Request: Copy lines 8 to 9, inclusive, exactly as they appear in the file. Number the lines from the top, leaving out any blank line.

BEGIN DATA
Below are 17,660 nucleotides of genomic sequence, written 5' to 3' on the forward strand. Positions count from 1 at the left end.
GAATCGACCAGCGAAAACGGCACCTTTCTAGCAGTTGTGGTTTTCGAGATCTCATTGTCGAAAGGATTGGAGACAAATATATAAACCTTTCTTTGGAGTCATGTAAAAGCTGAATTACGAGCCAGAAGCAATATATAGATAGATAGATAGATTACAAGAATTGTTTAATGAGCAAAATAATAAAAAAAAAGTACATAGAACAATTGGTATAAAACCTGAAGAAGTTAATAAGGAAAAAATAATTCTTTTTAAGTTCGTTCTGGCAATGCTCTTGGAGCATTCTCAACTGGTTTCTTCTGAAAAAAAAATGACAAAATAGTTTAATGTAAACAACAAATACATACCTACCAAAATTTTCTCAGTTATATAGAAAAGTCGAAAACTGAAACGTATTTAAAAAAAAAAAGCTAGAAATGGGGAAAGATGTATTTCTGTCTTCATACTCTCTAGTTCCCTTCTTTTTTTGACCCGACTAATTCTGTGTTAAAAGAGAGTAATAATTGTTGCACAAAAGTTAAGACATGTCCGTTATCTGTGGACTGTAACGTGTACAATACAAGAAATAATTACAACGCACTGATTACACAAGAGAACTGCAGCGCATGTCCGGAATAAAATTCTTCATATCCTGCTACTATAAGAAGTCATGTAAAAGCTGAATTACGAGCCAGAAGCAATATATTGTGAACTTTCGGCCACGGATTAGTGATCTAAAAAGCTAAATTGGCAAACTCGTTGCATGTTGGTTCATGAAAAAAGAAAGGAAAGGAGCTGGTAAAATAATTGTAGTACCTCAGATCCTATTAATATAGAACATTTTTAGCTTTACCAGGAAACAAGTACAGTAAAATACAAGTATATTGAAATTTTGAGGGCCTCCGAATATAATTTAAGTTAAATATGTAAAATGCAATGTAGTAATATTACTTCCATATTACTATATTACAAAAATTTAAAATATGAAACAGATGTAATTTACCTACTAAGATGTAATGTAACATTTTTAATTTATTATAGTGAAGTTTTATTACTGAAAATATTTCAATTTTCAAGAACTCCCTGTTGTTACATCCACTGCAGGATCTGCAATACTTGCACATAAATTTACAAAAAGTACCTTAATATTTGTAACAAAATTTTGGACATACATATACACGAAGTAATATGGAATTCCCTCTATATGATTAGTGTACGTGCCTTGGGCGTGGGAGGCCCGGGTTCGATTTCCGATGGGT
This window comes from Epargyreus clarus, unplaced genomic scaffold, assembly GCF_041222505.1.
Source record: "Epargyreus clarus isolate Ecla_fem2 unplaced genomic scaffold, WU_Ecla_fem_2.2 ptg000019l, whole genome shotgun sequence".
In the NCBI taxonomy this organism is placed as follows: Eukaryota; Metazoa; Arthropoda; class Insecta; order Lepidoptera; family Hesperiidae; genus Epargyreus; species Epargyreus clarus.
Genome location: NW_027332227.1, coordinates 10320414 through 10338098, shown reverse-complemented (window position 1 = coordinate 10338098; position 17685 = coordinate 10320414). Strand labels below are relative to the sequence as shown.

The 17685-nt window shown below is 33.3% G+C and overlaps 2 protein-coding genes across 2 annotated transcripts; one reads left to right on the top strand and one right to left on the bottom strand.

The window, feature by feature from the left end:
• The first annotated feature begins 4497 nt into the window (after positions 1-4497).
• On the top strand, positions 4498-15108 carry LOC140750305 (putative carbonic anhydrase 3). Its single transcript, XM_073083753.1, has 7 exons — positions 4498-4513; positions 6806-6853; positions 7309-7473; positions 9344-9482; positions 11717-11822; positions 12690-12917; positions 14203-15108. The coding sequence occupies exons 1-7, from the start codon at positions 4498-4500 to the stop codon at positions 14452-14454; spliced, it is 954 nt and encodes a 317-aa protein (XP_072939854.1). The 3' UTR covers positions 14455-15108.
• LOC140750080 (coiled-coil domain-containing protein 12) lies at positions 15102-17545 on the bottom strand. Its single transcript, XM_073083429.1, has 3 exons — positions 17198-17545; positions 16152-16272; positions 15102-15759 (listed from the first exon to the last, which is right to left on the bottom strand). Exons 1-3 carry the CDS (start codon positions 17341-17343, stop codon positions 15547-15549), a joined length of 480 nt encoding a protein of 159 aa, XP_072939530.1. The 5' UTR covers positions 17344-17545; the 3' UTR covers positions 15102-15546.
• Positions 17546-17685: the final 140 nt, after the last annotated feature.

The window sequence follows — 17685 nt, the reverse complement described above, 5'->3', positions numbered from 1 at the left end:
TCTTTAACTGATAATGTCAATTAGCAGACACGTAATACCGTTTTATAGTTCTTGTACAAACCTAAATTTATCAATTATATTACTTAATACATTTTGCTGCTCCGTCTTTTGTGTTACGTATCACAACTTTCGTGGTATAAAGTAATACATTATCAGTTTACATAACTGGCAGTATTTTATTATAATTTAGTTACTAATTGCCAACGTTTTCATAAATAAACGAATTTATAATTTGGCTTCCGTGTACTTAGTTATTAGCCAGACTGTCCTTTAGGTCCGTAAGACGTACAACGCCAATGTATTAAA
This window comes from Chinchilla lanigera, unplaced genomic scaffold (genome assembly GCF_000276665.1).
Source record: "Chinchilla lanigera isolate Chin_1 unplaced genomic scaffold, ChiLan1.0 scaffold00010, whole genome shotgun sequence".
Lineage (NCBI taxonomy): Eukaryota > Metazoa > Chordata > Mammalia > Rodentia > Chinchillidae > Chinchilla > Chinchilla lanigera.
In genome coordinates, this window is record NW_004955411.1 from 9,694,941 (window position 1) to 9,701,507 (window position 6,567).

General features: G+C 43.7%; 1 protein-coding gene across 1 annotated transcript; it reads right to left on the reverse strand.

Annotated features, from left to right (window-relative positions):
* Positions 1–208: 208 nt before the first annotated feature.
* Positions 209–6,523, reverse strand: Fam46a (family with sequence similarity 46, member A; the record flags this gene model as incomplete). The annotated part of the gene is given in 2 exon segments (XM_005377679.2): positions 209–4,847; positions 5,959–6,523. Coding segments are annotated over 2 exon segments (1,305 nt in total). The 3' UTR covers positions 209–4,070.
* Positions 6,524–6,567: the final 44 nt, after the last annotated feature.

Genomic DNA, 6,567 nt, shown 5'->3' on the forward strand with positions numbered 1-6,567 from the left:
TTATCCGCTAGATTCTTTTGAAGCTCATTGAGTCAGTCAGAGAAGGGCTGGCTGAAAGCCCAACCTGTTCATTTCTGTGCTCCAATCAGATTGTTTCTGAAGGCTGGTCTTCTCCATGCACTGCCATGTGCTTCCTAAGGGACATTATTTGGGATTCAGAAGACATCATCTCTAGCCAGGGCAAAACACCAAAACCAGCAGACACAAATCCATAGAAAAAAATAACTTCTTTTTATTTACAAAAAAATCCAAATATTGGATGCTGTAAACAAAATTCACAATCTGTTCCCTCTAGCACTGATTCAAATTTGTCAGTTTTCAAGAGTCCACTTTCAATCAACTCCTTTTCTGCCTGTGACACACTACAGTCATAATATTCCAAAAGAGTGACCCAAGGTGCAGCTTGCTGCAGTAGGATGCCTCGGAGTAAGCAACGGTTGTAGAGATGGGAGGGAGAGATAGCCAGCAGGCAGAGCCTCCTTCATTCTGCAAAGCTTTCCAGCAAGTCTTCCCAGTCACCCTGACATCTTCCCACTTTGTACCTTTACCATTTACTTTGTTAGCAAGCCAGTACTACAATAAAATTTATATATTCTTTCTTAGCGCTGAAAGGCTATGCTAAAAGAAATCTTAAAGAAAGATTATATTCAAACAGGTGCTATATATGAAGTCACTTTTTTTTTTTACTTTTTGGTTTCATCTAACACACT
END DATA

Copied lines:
The window, feature by feature from the left end:
• The first annotated feature begins 4497 nt into the window (after positions 1-4497).